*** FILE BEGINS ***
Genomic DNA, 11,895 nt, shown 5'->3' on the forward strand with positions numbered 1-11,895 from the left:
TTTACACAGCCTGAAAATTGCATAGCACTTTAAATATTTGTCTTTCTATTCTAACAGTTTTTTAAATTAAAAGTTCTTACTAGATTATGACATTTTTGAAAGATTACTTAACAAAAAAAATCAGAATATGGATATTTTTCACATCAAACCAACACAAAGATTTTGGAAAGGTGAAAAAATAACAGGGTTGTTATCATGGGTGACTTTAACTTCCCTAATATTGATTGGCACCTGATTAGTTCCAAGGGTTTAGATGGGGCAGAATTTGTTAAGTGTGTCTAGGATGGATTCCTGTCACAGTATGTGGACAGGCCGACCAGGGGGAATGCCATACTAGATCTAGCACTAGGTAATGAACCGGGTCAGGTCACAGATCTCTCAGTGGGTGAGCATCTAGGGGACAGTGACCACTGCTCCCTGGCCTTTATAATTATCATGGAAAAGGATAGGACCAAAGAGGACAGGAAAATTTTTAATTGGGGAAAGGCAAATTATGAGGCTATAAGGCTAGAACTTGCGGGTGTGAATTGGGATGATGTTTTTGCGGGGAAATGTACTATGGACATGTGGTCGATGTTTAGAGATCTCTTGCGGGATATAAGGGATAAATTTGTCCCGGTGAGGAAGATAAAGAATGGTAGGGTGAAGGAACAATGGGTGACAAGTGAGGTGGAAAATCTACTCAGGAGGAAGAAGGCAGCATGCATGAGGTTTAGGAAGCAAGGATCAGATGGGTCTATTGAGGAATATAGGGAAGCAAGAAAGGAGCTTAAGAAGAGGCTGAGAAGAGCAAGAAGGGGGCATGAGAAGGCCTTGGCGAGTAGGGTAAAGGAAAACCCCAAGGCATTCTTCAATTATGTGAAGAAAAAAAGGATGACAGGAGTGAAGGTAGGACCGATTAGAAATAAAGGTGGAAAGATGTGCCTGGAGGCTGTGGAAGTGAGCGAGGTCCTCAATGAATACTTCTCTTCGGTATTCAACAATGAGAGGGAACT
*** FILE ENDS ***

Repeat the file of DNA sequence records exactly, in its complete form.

Genomic DNA, 11,895 nt, shown 5'->3' on the forward strand with positions numbered 1-11,895 from the left:
TTTACACAGCCTGAAAATTGCATAGCACTTTAAATATTTGTCTTTCTATTCTAACAGTTTTTTAAATTAAAAGTTCTTACTAGATTATGACATTTTTGAAAGATTACTTAACAAAAAAAATCAGAATATGGATATTTTTCACATCAAACCAACACAAAGATTTTGGAAAGGTGAAAAAATAACAGGGTTGTTATCATGGGTGACTTTAACTTCCCTAATATTGATTGGCACCTGATTAGTTCCAAGGGTTTAGATGGGGCAGAATTTGTTAAGTGTGTCTAGGATGGATTCCTGTCACAGTATGTGGACAGGCCGACCAGGGGGAATGCCATACTAGATCTAGCACTAGGTAATGAACCGGGTCAGGTCACAGATCTCTCAGTGGGTGAGCATCTAGGGGACAGTGACCACTGCTCCCTGGCCTTTATAATTATCATGGAAAAGGATAGGACCAAAGAGGACAGGAAAATTTTTAATTGGGGAAAGGCAAATTATGAGGCTATAAGGCTAGAACTTGCGGGTGTGAATTGGGATGATGTTTTTGCGGGGAAATGTACTATGGACATGTGGTCGATGTTTAGAGATCTCTTGCGGGATATAAGGGATAAATTTGTCCCGGTGAGGAAGATAAAGAATGGTAGGGTGAAGGAACAATGGGTGACAAGTGAGGTGGAAAATCTACTCAGGAGGAAGAAGGCAGCATGCATGAGGTTTAGGAAGCAAGGATCAGATGGGTCTATTGAGGAATATAGGGAAGCAAGAAAGGAGCTTAAGAAGAGGCTGAGAAGAGCAAGAAGGGGGCATGAGAAGGCCTTGGCGAGTAGGGTAAAGGAAAACCCCAAGGCATTCTTCAATTATGTGAAGAAAAAAAGGATGACAGGAGTGAAGGTAGGACCGATTAGAAATAAAGGTGGAAAGATGTGCCTGGAGGCTGTGGAAGTGAGCGAGGTCCTCAATGAATACTTCTCTTCGGTATTCAACAATGAGAGGGAACT